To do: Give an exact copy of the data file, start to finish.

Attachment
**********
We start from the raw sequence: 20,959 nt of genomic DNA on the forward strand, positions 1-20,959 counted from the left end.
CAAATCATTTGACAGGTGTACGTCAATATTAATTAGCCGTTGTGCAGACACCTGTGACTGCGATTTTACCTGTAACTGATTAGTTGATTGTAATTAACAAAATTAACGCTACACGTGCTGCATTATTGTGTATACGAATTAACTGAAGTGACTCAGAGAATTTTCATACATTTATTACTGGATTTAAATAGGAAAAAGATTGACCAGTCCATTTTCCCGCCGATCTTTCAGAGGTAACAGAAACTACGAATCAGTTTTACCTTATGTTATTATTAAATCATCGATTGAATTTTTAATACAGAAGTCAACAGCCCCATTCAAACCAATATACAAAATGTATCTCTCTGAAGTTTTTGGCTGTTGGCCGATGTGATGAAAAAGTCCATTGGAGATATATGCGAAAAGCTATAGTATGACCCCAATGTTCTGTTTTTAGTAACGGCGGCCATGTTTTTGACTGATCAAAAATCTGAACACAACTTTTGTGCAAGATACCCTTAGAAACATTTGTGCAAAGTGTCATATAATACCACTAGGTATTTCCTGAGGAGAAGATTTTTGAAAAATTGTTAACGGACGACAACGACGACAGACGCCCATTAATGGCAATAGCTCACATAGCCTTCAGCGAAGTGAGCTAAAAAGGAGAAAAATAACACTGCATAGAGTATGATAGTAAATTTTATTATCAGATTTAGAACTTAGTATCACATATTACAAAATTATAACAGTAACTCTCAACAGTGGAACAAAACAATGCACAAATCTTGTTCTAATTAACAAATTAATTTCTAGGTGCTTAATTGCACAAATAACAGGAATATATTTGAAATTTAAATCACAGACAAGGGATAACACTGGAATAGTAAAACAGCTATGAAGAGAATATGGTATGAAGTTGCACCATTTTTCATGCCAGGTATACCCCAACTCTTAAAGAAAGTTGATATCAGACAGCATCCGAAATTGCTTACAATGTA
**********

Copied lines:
We start from the raw sequence: 20,959 nt of genomic DNA on the forward strand, positions 1-20,959 counted from the left end.
CAAATCATTTGACAGGTGTACGTCAATATTAATTAGCCGTTGTGCAGACACCTGTGACTGCGATTTTACCTGTAACTGATTAGTTGATTGTAATTAACAAAATTAACGCTACACGTGCTGCATTATTGTGTATACGAATTAACTGAAGTGACTCAGAGAATTTTCATACATTTATTACTGGATTTAAATAGGAAAAAGATTGACCAGTCCATTTTCCCGCCGATCTTTCAGAGGTAACAGAAACTACGAATCAGTTTTACCTTATGTTATTATTAAATCATCGATTGAATTTTTAATACAGAAGTCAACAGCCCCATTCAAACCAATATACAAAATGTATCTCTCTGAAGTTTTTGGCTGTTGGCCGATGTGATGAAAAAGTCCATTGGAGATATATGCGAAAAGCTATAGTATGACCCCAATGTTCTGTTTTTAGTAACGGCGGCCATGTTTTTGACTGATCAAAAATCTGAACACAACTTTTGTGCAAGATACCCTTAGAAACATTTGTGCAAAGTGTCATATAATACCACTAGGTATTTCCTGAGGAGAAGATTTTTGAAAAATTGTTAACGGACGACAACGACGACAGACGCCCATTAATGGCAATAGCTCACATAGCCTTCAGCGAAGTGAGCTAAAAAGGAGAAAAATAACACTGCATAGAGTATGATAGTAAATTTTATTATCAGATTTAGAACTTAGTATCACATATTACAAAATTATAACAGTAACTCTCAACAGTGGAACAAAACAATGCACAAATCTTGTTCTAATTAACAAATTAATTTCTAGGTGCTTAATTGCACAAATAACAGGAATATATTTGAAATTTAAATCACAGACAAGGGATAACACTGGAATAGTAAAACAGCTATGAAGAGAATATGGTATGAAGTTGCACCATTTTTCATGCCAGGTATACCCCAACTCTTAAAGAAAGTTGATATCAGACAGCATCCGAAATTGCTTACAATGTA